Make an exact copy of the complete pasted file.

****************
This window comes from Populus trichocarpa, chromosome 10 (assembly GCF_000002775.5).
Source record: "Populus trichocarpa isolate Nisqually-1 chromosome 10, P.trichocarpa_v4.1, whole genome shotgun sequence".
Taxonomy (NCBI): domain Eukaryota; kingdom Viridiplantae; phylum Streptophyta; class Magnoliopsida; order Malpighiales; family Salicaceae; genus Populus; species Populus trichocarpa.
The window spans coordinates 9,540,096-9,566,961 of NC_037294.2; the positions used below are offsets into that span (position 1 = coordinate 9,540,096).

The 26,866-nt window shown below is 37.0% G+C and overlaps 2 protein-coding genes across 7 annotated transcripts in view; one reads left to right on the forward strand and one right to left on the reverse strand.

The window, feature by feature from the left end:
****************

This window comes from Populus trichocarpa, chromosome 10 (assembly GCF_000002775.5).
Source record: "Populus trichocarpa isolate Nisqually-1 chromosome 10, P.trichocarpa_v4.1, whole genome shotgun sequence".
Taxonomy (NCBI): domain Eukaryota; kingdom Viridiplantae; phylum Streptophyta; class Magnoliopsida; order Malpighiales; family Salicaceae; genus Populus; species Populus trichocarpa.
The window spans coordinates 9,540,096-9,566,961 of NC_037294.2; the positions used below are offsets into that span (position 1 = coordinate 9,540,096).

The 26,866-nt window shown below is 37.0% G+C and overlaps 2 protein-coding genes across 7 annotated transcripts in view; one reads left to right on the forward strand and one right to left on the reverse strand.

The window, feature by feature from the left end: